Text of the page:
Tongue, Mouth Muscles

Tongue, Mouth Muscles

The tongue is the most important muscle and articulator when it comes to eating, chewing, and swallowing as well as properly producing speech and language sounds. The tongue muscle needs to be quite strong so it can properly execute its functions. The tongue plays a large role in our eating, chewing, and swallowing systems, and it is required to push food around our mouths as we chew, as well as push the chewed food down our esophagus into our stomachs. If you pay attention when you swallow, you will feel the strength of your tongue and the movement it must make. 

The tongue also plays a major role in speech sound production and must execute a completely different set of movements and placements than those required for eating and swallowing. There are many muscles and movements that must work together seamlessly in order to produce clear and correct speech. Poor muscle tone in the tongue or other disorders related to the tongue and mouth muscles can have significant effects on one’s ability to speak and communicate clearly and effectively. If you want to learn more about the importance of the tongue in speech production or how you can improve the strength and tone of these muscles, connect with one of our speech therapists by scheduling your free introductory call today! 

How Does the Tongue Help with Speech?

The tongue is a vital part of the production of speech. There is a reason that a synonym for language is “tongue!’ For a speech sound to resonate effectively, the less tension in the base of the tongue the better. In a way, producing speech sounds requires the opposite movement of the tongue (up and forward) to that required to swallow. The quick movements of the tongue that are needed for effective speech require a significant amount of strength and control of the tongue. Regulating these movements and control of the tongue is best achieved through listening to the speech sounds or words and then executing them while paying close attention to the movement and the placement of the tongue. Sensitivity and awareness are key when working on a large range of capabilities and functions of the tongue. The tongue is made up of 8 different muscles, classified as intrinsic and extrinsic. The tongue must work properly in cooperation with the lips, teeth, and jaw to properly and clearly execute speech sounds. 

In some cases, inadequate strength and placement of the tongue are due to an oral-motor disorder. An oral-motor disorder is defined as the inability to effectively use the mouth for eating, speaking, blowing, chewing, or making specific sounds. Oral motor disorders can be caused by improper programming of the muscles in the mouth, resulting in challenges related to chewing and swallowing, as well as producing clear speech. Low muscle tone can also cause challenges related to speech and language. If this is the case, you will likely also observe problems with eating and moving the food around their mouth.  

There are many other medical conditions that can lead to problems related to tongue strength and oral motor skills such as: 


Traumatic Brain Injury

Nervous System Conditions such as Parkinson’s 


Facial Differences such as Cleft Palate or Orofacial Myofunctional Disorders

Whatever the cause of the challenges related to the tongue and mouth muscles is, a registered speech and language pathologist is the best resource for improving these functions. If you want to learn more about how a speech therapist can help, schedule your free introductory call today!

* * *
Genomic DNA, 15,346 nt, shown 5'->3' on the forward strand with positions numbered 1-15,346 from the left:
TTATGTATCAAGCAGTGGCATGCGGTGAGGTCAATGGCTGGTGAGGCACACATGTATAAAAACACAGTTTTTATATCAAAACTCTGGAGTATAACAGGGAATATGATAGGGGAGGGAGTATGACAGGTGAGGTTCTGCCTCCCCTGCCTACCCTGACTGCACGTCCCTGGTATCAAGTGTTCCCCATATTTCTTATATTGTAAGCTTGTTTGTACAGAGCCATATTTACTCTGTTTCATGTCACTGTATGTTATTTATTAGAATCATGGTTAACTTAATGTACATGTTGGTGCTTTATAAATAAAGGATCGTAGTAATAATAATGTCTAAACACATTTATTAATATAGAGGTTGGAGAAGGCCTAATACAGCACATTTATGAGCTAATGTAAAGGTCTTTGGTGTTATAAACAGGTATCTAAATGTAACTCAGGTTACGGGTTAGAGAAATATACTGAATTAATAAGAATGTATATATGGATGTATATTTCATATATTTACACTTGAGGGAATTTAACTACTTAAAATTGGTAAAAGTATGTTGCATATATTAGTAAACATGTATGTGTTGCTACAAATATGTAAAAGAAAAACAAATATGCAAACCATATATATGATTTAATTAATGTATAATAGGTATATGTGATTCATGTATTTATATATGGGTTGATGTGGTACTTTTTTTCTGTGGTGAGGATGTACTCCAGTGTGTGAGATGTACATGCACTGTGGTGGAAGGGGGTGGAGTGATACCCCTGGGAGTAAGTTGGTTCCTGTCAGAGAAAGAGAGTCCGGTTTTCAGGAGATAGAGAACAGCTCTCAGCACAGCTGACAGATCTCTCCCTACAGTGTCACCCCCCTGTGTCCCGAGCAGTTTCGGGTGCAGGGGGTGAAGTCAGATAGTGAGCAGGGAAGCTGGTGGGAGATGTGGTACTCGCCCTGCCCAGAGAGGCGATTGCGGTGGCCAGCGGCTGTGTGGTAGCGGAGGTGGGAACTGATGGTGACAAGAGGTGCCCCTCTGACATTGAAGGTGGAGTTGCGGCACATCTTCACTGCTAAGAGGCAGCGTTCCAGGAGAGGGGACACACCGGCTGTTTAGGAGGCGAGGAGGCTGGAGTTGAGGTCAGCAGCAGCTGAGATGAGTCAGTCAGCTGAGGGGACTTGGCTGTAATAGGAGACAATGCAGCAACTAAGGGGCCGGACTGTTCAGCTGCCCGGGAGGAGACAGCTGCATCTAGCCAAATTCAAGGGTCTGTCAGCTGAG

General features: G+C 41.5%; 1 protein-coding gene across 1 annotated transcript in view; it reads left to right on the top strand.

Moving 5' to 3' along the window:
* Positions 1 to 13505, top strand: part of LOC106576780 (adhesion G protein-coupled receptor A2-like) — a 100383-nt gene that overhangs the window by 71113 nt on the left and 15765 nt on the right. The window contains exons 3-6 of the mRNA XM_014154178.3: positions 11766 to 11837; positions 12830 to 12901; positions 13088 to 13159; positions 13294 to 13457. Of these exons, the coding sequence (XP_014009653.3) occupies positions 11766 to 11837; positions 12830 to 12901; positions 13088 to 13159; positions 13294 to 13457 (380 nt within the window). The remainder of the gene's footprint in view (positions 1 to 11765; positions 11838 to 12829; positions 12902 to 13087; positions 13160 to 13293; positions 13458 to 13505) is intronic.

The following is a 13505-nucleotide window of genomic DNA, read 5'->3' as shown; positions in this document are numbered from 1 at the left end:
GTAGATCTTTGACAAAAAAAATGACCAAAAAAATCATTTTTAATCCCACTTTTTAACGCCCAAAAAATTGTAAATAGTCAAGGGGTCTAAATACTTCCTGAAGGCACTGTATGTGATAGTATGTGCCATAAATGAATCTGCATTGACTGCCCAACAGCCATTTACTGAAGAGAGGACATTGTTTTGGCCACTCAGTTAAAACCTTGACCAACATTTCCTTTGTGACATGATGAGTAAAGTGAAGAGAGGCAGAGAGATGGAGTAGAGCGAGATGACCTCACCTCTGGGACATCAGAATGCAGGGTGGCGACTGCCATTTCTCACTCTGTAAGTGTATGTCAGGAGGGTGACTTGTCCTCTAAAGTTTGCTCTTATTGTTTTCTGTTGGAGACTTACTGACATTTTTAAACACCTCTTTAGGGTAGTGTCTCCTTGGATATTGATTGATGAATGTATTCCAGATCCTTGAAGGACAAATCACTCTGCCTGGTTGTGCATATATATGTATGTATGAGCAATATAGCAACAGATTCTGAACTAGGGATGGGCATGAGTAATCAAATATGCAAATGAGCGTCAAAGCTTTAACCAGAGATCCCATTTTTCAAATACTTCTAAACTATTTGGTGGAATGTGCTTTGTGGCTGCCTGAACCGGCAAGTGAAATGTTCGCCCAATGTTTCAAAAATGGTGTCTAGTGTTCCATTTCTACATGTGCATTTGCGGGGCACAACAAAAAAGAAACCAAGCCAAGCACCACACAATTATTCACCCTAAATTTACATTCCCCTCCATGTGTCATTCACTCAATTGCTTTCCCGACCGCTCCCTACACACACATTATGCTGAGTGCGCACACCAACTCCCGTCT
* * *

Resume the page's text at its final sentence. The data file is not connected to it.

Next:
How Can I Strengthen My Mouth Muscles for Speech?

Oral motor skills are essential when it comes to developing speech and language skills in both adults and children. There are lots of fun and engaging activities you can do to help strengthen the muscles in the mouth and improve speech clarity. 

Blowing Bubbles – This favorite pastime is great for improving strength within the cheeks and lips. The best part is that it’s fun, simple, and doesn’t even feel like therapy!

Drinking from Straws – Using straws to drink can improve strength and coordination in all parts of the mouth. 

Lollipops or Popsicles – While it may seem unorthodox to introduce treats into a therapy session, lollipops and popsicles are great tools to help a child target certain areas of the treat or practice certain movements of the tongue. 

Making Silly Faces – This is another fun and simple activity that can help children learn to control different parts of their face, and mimic what they are seeing someone else do. Practicing sticking your tongue out as far as you can, or as far to one side as possible can also be a very effective way to strengthen the tongue. 

How Do You Test for Tongue Weakness?

The most common way to test for tongue weakness is with a tongue depressor. Typically the client is asked to press against the tongue depressor (which is held vertically slightly in front of their lips) with their tongue as hard as they can. They will then repeat this process with the tongue depressor positioned to the left and the right of the lips. The professional doing the evaluation can then determine the quality of the muscle tone within the tongue as well as overall strength. 

How Can Speech Therapy Help with Weak Tongue and Mouth Muscles?

Speech therapy can be very beneficial for anyone who is struggling with speech and language skills related to poor muscle tone in their tongue and other mouth muscles. Speech and language pathologists are experts when it comes to identifying and understanding the mechanics of speech and where exactly to target their treatment. Whatever the cause is, they are experienced and highly qualified to help and support each client as they work towards their goals. If you want to learn more about how speech therapy can help to strengthen the muscles within the mouth and improve the clarity of your speech, schedule your free introductory call today!